In this solid blue state Gov. Jerry Brown is often referred to the “adult in the room” and the check on a spendthrift Democratically controlled legislature. Does that make him appealing to Republicans?

In the new Public Policy Institute of California poll, Brown gets a 24% approval rating from Republicans. Brown’s score may be considered fair in the highly polarized political atmosphere of the day. Overall, the PPIC poll found Brown’s handling of his job approved by 52% of adults compared to 32% who disapprove. The numbers were closer among likely voters, 50% approved to 40% disapprove.

An interesting item in the poll is the reaction of voters characterized by ideology. If Brown were truly seen as a moderate his numbers should be strong with voters classified as moderates. However, moderate voters split on Brown. 46% approved of the job he is doing, 43% disapproved. It is the liberal voters that embrace Brown. 81% approve, 9% disapprove. The governor scores 19% approval with conservative voters.

You might expect Brown’s approval rating with members of the opposing political party would be higher than other recent governors nearing the end of term in office given California’s current economic strength.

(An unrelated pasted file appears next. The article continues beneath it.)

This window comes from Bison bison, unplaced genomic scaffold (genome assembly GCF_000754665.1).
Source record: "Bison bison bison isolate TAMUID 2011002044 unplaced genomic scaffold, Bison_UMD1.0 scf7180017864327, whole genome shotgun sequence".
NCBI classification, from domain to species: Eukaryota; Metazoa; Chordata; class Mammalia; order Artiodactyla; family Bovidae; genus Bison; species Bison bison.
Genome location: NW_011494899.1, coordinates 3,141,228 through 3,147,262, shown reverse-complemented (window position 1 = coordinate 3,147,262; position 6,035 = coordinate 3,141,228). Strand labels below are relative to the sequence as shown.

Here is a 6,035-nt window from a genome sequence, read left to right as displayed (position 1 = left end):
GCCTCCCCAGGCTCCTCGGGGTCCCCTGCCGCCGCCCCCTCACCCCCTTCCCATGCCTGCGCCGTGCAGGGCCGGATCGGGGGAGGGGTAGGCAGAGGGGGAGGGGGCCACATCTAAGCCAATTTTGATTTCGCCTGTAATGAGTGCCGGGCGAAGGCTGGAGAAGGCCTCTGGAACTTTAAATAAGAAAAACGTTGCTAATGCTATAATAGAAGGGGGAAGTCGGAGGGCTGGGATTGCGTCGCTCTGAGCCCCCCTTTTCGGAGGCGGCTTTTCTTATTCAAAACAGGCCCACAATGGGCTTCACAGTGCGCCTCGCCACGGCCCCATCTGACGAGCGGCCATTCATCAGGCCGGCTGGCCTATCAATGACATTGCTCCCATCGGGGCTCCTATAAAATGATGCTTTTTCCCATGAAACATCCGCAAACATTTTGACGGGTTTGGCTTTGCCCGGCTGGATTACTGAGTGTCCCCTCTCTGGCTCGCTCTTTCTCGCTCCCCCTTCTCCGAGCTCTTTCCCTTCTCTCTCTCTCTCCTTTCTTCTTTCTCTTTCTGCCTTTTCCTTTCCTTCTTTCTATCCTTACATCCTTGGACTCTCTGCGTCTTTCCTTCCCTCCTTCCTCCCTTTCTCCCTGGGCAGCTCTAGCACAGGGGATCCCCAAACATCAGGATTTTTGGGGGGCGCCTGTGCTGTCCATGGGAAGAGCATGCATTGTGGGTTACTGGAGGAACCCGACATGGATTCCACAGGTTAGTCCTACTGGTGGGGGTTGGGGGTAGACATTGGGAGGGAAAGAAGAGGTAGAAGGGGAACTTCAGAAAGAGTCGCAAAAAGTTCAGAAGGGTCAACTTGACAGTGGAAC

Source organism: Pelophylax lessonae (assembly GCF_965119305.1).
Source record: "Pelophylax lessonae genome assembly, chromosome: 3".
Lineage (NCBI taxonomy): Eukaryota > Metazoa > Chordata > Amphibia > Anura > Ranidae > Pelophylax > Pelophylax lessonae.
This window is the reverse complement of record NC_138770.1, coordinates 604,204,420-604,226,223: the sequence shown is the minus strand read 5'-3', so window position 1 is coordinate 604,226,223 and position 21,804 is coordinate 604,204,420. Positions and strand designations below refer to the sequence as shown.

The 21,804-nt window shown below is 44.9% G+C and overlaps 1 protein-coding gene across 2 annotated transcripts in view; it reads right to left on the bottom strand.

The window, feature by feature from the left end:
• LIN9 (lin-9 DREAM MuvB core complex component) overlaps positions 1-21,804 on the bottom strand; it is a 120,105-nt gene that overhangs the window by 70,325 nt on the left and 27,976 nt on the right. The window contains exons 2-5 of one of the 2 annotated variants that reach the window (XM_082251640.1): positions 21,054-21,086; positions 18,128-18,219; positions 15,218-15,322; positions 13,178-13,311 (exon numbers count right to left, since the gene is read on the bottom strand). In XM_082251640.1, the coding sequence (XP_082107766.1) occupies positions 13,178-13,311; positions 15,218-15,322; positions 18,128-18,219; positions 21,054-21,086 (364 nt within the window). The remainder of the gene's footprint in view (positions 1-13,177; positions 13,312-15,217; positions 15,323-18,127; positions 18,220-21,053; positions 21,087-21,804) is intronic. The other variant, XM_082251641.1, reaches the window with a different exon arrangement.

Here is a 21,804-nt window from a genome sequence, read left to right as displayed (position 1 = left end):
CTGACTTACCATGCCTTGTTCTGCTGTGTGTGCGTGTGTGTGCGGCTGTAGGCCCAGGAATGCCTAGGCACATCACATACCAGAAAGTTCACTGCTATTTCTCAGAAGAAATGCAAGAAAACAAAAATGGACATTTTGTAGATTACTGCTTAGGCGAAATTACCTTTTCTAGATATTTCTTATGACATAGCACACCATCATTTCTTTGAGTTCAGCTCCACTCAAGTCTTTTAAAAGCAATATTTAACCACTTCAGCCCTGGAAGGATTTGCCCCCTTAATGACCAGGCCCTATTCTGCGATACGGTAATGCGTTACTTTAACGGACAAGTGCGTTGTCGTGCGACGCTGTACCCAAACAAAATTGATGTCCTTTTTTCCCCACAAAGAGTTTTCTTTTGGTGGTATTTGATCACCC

But you would be wrong.

Gov. Arnold Schwarzenegger’s approval rating was 33% among Democrats in the May 2009 PPIC statewide survey. Curiously, he scored nearly the same with Democratic voters as Republicans at 38%. Independents approved his job at 35%.

Schwarzenegger’s overall approval was much lower than Brown the year before he left office. The across the board similar polling results of Democrats, Republicans and Independents speak to Schwarzenegger’s attempt to find middle ground and work with Democrats that angered  members of his own party.

Meanwhile, Democratic governor Gray Davis found little support from Republicans in the PPIC polls in the year of the recall election. His February approval rating with Republicans in the PPIC poll was 14% and dropped to 8% in PPIC’s June poll.

But it would seem in a Democratic state that continues to drift further left, Brown would find grudging respect from Republicans.

I put the question to PPIC president Mark Baldassare who saw the logic in the premise. “Governor Brown is doing reasonably well in his job approval ratings among Republicans especially in the highly partisan context of politics today,” Baldassare wrote in an email. “He has benefited from a strong economy and no budget dramas for several years while his message of spending restraint, paying down debt, and saving for a rainy day is one that finds supporters across party lines.”

That support is 24%, good but not remarkable.